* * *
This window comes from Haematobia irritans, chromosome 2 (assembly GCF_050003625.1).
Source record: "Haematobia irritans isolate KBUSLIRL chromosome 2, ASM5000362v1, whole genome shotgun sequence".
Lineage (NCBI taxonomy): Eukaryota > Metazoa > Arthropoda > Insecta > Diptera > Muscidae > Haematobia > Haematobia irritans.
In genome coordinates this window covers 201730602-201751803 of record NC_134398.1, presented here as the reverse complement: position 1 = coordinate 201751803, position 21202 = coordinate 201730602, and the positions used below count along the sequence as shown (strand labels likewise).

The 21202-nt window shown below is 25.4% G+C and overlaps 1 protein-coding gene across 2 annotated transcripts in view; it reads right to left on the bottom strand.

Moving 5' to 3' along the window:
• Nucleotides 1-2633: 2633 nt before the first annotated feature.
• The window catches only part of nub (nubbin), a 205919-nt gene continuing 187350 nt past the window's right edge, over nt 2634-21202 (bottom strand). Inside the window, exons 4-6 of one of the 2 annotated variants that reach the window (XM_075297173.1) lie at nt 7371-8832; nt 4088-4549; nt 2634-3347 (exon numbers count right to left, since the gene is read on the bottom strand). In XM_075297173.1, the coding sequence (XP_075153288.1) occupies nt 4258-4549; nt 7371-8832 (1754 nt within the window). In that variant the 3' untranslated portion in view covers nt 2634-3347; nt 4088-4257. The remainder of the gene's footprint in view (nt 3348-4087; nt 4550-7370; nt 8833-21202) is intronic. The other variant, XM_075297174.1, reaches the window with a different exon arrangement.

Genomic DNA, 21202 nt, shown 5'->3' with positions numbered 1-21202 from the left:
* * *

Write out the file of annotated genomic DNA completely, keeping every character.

This window comes from Haematobia irritans, chromosome 2 (assembly GCF_050003625.1).
Source record: "Haematobia irritans isolate KBUSLIRL chromosome 2, ASM5000362v1, whole genome shotgun sequence".
Lineage (NCBI taxonomy): Eukaryota > Metazoa > Arthropoda > Insecta > Diptera > Muscidae > Haematobia > Haematobia irritans.
In genome coordinates this window covers 201730602-201751803 of record NC_134398.1, presented here as the reverse complement: position 1 = coordinate 201751803, position 21202 = coordinate 201730602, and the positions used below count along the sequence as shown (strand labels likewise).

The 21202-nt window shown below is 25.4% G+C and overlaps 1 protein-coding gene across 2 annotated transcripts in view; it reads right to left on the bottom strand.

Moving 5' to 3' along the window:
• Nucleotides 1-2633: 2633 nt before the first annotated feature.
• The window catches only part of nub (nubbin), a 205919-nt gene continuing 187350 nt past the window's right edge, over nt 2634-21202 (bottom strand). Inside the window, exons 4-6 of one of the 2 annotated variants that reach the window (XM_075297173.1) lie at nt 7371-8832; nt 4088-4549; nt 2634-3347 (exon numbers count right to left, since the gene is read on the bottom strand). In XM_075297173.1, the coding sequence (XP_075153288.1) occupies nt 4258-4549; nt 7371-8832 (1754 nt within the window). In that variant the 3' untranslated portion in view covers nt 2634-3347; nt 4088-4257. The remainder of the gene's footprint in view (nt 3348-4087; nt 4550-7370; nt 8833-21202) is intronic. The other variant, XM_075297174.1, reaches the window with a different exon arrangement.

Genomic DNA, 21202 nt, shown 5'->3' with positions numbered 1-21202 from the left: